The main investor in Blue Ridge Paper recently has been aiming to sell its share of the company. The investor, a firm called KPS, was never viewed as a long-term owner of Blue Ridge Paper, so the news comes as no shock. KPS was looking for an investment when the paper mill came along in 1999.
The mill was slated for closure in 1999 by its former owner, Champion International. Employees agreed to a 15 percent wage cut and no raises for seven years if they could find an investor to back the mill and keep it open. KPS was lured by the fire sale price. KPS has a 55 percent share of the company and the employees collectively own the rest.
While KPS has bought and sold several investments in the meantime, it seems to have been stuck with Blue Ridge Paper, which has consistently operated in the red.
The time for KPS to make good on its investment could be running out, with the clock ticking on $125 million in bonds that come due in 2008, along with 9.5 percent interest. Blue Ridge took out the bonds in 2003, along with a $50 million line of credit, needing a cash infusion to help stay afloat.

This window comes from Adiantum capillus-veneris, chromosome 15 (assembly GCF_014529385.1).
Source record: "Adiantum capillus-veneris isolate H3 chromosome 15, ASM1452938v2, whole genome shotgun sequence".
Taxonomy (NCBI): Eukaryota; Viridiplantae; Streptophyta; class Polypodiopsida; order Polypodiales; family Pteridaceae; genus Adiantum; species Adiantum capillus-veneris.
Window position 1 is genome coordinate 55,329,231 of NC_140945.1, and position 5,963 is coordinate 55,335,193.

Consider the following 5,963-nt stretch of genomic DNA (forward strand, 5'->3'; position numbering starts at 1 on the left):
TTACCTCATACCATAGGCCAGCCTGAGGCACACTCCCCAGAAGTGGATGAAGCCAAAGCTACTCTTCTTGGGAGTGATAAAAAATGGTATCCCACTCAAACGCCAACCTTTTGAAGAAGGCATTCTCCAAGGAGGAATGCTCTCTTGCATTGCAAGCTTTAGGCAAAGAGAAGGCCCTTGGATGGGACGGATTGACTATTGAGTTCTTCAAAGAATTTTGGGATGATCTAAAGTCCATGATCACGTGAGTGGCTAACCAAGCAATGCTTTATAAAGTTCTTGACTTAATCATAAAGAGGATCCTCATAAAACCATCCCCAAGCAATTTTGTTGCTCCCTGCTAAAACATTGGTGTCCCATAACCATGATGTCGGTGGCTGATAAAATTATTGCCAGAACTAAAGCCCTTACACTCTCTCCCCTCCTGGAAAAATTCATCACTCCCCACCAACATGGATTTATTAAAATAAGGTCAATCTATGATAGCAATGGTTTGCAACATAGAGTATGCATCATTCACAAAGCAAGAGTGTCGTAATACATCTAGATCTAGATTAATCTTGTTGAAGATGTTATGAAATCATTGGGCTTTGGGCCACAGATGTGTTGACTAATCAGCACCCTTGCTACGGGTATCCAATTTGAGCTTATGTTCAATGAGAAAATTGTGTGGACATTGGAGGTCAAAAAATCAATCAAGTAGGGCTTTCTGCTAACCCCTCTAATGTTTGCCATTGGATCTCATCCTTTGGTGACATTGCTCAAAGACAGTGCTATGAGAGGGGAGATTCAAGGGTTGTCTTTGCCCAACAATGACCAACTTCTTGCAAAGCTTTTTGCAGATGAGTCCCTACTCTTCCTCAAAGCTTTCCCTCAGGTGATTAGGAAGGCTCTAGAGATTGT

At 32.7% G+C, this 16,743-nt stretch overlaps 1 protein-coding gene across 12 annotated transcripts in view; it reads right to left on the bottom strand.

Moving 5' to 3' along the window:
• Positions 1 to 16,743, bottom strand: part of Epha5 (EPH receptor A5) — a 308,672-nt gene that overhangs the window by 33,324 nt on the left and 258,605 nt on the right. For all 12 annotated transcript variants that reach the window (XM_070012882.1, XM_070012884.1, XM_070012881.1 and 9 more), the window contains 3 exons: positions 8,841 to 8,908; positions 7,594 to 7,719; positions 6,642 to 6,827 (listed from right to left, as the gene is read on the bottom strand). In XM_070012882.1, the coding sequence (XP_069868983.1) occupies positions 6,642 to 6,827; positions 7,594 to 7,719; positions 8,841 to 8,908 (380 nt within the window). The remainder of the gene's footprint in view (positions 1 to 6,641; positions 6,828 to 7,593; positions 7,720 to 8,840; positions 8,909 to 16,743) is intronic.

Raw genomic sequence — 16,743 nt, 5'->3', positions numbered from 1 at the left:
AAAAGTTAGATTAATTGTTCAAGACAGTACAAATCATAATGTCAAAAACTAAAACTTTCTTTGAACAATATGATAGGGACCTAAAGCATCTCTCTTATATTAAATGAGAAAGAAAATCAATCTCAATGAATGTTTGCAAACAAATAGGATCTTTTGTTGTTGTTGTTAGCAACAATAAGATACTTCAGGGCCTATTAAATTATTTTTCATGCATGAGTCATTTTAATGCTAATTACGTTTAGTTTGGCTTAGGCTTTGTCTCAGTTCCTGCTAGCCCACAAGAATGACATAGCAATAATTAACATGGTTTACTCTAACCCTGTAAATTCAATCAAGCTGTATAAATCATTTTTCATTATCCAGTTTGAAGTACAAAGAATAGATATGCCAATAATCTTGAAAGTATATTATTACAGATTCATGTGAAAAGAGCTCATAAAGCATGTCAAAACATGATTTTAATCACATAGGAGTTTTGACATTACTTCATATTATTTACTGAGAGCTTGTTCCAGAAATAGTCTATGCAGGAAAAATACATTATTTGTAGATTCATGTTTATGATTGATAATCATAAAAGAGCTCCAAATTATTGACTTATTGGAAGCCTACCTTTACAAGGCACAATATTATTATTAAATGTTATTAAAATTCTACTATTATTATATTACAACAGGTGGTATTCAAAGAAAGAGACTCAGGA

Blue Ridge CEO Rich Lozyniak said in an interview last year that a sale of the mill would not be bad news. The day KPS unloads their share in Blue Ridge Paper will mean the company is doing well: it is attractive to a buyer and the value is finally up enough that KPS can make a profit.
Blue Ridge Paper products is the last large manufacturing industry in Western North Carolina, with more than 1,300 workers at its main plant in Canton and satellite operation in Waynesville. Blue Ridge Paper has two main product lines: envelope paper and slick coated cardboard used in juice and milk cartons. It has also several niche lines of specialty papers and cardboards.
Blue Ridge Paper would not share any details of the talks with The Rank Group, such as the buying price or the fate of employee wages.
Blue Ridge Paper, which has public stock offerings, must follow strict rules in making “forward-looking” statements that could influence or inflate their share costs by misleading investors. So Blue Ridge Paper offered this disclaimed in its announcement: “There can be no assurance that a definitive agreement will be reached by the parties or that a transaction will take place between Blue Ridge and the Rank Group now or in the future.”